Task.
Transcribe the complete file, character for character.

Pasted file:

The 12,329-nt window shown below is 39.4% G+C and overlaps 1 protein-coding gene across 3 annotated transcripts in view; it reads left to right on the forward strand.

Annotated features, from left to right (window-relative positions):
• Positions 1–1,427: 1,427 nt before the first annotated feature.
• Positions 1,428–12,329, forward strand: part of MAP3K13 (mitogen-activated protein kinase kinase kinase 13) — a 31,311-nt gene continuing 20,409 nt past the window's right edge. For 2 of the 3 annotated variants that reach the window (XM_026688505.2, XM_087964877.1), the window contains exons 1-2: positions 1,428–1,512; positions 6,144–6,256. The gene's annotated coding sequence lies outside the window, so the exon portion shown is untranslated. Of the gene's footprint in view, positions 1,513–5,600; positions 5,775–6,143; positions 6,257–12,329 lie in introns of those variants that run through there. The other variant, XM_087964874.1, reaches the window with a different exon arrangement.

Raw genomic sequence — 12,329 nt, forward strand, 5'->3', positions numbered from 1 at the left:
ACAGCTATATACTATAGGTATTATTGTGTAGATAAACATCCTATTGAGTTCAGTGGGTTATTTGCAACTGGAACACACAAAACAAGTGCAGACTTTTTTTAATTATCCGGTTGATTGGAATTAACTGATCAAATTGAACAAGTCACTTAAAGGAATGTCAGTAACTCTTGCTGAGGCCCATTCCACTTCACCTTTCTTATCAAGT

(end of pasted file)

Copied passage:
The 12,329-nt window shown below is 39.4% G+C and overlaps 1 protein-coding gene across 3 annotated transcripts in view; it reads left to right on the forward strand.

Annotated features, from left to right (window-relative positions):
• Positions 1–1,427: 1,427 nt before the first annotated feature.
• Positions 1,428–12,329, forward strand: part of MAP3K13 (mitogen-activated protein kinase kinase kinase 13) — a 31,311-nt gene continuing 20,409 nt past the window's right edge. For 2 of the 3 annotated variants that reach the window (XM_026688505.2, XM_087964877.1), the window contains exons 1-2: positions 1,428–1,512; positions 6,144–6,256. The gene's annotated coding sequence lies outside the window, so the exon portion shown is untranslated. Of the gene's footprint in view, positions 1,513–5,600; positions 5,775–6,143; positions 6,257–12,329 lie in introns of those variants that run through there. The other variant, XM_087964874.1, reaches the window with a different exon arrangement.

Raw genomic sequence — 12,329 nt, forward strand, 5'->3', positions numbered from 1 at the left:
ACAGCTATATACTATAGGTATTATTGTGTAGATAAACATCCTATTGAGTTCAGTGGGTTATTTGCAACTGGAACACACAAAACAAGTGCAGACTTTTTTTAATTATCCGGTTGATTGGAATTAACTGATCAAATTGAACAAGTCACTTAAAGGAATGTCAGTAACTCTTGCTGAGGCCCATTCCACTTCACCTTTCTTATCAAGT